Ukrainian forces have used experimental AI systems to identify Russian soldiers, weapons and unit positions from social media and satellite feeds.

Observers say that Israel is a particularly fast-moving theater for new weaponry because it has a technically sophisticated military, large budget, and — crucially — close existing ties to the U.S. tech industry.

“The difference, now maybe more than ever, is the speed at which technology can move and the willingness of suppliers of that technology to deal directly with Israel,” said Arun Seraphin, executive director of the National Defense Industrial Association’s Institute for Emerging Technologies.

Though the weapons trade is subject to scrutiny and regulation, autonomous systems also raise special challenges. Unlike traditional military hardware, buyers are able to reconfigure these smart platforms for their own needs, adding a layer of inscrutability to how these systems are used.

While many of the U.S.-built, AI-enabled drones sent to Israel are not armed and not programmed by the manufacturers to identify specific vehicles or people, these airborne robots are designed to leave room for military customers to run their own custom software, which they often prefer to do, multiple manufacturers told POLITICO.

Shield AI co-founder Brandon Tseng confirmed that users are able to customize the Nova 2 drones that the IDF is using to search for barricaded shooters and civilians in buildings targeted by Hamas fighters.

Matt Mahmoudi, who authored Amnesty International’s May report documenting Israel’s use of facial recognition systems in Palestinian territories, told POLITICO that historically, U.S. technology companies contracting with Israeli defense authorities have had little insight or control over how their products are used by the Israeli government, pointing to several instances of the Israeli military running its own AI software on hardware imported from other countries to closely monitor the movement of Palestinians.

Complicating the issue are the blurred lines between military and non-military technology. In the industry, the term is “dual-use” — a system, like a drone-swarm equipped with computer-vision, that might be used for commercial purposes but could also be deployed in combat.

The Technology Policy Lab at the Center for a New American Security writes that “dual-use technologies are more difficult to regulate at both the national and international levels” and notes that in order for the U.S. to best apply export controls, it “requires complementary commitment from technology-leading allies and partners.”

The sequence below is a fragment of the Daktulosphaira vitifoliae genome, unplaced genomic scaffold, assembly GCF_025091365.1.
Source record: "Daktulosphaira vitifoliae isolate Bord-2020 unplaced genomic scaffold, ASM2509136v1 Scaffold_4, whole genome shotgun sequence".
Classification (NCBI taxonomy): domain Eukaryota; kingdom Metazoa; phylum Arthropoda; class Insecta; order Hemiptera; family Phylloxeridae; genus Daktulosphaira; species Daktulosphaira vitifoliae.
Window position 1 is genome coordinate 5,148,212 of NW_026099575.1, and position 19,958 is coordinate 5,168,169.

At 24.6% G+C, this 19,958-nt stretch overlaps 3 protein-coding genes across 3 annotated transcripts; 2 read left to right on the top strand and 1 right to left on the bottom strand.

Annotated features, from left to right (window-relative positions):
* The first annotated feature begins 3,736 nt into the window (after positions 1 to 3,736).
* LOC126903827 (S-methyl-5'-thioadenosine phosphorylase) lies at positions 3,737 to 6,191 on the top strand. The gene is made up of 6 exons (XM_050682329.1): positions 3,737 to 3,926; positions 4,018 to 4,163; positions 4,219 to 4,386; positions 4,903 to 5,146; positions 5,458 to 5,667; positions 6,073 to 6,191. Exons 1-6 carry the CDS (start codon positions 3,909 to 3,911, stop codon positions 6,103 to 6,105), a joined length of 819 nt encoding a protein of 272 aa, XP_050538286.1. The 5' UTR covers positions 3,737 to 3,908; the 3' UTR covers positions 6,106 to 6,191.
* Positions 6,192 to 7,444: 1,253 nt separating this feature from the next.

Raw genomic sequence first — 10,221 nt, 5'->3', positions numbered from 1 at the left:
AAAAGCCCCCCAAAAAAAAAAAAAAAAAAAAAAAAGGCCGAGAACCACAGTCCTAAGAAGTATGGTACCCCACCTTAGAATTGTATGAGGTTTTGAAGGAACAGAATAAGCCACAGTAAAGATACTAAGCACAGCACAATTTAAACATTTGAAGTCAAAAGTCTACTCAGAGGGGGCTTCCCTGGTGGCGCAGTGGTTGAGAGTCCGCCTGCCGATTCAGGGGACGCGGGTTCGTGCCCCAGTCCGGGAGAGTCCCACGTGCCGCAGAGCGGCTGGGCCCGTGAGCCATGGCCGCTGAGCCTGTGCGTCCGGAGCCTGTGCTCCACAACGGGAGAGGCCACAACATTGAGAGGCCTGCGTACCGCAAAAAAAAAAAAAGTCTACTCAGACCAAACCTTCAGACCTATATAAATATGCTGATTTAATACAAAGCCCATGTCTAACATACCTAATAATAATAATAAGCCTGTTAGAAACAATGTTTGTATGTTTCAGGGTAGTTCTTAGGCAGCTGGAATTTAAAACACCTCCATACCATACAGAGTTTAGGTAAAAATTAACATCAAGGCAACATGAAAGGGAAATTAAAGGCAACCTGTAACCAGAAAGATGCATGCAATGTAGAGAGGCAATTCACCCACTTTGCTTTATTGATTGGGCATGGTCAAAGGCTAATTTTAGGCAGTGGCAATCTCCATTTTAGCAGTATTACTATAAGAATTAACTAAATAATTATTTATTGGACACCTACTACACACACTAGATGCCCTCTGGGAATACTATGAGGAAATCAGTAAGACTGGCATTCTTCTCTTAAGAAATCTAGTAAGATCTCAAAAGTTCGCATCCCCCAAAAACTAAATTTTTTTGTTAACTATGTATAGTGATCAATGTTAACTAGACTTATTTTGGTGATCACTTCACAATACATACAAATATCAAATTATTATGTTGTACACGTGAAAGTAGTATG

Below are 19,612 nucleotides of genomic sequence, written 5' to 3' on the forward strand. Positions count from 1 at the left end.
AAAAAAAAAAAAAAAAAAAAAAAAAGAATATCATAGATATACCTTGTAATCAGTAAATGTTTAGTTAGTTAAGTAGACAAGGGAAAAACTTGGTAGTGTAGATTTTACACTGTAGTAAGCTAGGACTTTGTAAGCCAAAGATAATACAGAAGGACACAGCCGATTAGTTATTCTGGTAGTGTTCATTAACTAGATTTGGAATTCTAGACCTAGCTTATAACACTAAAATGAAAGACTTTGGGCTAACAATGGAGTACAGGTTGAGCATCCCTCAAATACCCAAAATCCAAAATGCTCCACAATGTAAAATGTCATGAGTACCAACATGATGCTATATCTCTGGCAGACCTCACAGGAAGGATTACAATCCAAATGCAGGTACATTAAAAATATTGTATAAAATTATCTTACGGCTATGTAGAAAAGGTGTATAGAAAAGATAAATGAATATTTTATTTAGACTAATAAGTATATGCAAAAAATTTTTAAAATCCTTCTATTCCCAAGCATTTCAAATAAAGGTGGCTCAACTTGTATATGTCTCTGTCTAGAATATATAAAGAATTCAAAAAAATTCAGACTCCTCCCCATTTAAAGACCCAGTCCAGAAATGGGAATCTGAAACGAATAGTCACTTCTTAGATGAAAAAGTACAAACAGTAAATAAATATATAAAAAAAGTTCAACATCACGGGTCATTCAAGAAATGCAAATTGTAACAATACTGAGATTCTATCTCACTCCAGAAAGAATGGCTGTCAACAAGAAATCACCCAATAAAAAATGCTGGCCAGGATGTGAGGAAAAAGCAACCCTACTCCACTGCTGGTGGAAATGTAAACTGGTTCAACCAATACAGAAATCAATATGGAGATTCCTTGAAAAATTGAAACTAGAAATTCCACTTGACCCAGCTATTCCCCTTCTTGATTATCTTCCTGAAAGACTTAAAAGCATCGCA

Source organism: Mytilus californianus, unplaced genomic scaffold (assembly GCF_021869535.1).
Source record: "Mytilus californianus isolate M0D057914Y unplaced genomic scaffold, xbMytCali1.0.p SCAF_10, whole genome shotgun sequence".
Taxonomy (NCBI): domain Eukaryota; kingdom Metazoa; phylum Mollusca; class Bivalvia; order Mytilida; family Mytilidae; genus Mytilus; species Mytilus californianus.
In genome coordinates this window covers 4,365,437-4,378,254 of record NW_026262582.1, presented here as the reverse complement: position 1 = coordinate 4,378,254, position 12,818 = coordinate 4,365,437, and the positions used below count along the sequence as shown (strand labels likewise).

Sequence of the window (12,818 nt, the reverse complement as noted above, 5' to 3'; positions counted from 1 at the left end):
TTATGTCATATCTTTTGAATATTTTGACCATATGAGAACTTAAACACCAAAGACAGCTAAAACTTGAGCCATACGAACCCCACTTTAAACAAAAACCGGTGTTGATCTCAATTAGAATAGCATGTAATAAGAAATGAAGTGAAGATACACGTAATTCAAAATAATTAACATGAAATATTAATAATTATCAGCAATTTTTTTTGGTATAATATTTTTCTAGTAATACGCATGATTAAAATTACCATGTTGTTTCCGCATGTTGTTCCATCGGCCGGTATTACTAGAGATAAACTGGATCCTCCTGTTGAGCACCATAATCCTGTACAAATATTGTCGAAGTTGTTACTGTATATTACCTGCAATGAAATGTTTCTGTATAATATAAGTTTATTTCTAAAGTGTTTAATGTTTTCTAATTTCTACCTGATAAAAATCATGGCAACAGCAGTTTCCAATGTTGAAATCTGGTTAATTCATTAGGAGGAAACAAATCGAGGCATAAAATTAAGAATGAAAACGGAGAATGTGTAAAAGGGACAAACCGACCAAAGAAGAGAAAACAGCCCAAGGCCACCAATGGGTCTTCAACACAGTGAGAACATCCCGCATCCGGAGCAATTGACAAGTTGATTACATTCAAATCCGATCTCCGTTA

Exportable military-use AI systems can run the gamut from commercial products to autonomous weapons. Even in cases where AI-enabled systems are explicitly designed as weapons, meaning U.S. authorities are required by law to monitor the transfer of these systems to another country, the State Department only recently adopted policies to monitor civilian harm caused by these weapons, in response to Congressional pressure.

But enforcement is still a question mark: Josh Paul, a former State Department official, wrote that a planned report on the policy’s implementation was canceled because the department wanted to avoid any debate on civilian harm risks in Gaza from U.S. weapons transfers to Israel.

A Skydio spokesperson said the company is currently not aware of any users breaching its code of conduct and would “take appropriate measures” to mitigate the misuse of its drones. A Shield AI spokesperson said the company is confident its products are not being used to violate humanitarian norms in Israel and “would not support” the unethical use of its products.

In response to queries about whether the U.S. government is able to closely monitor high-tech defense platforms sent by smaller companies to Israel or Ukraine, a spokesperson for the U.S. State Department said it was restricted from publicly commenting or confirming the details of commercially licensed defense trade activity.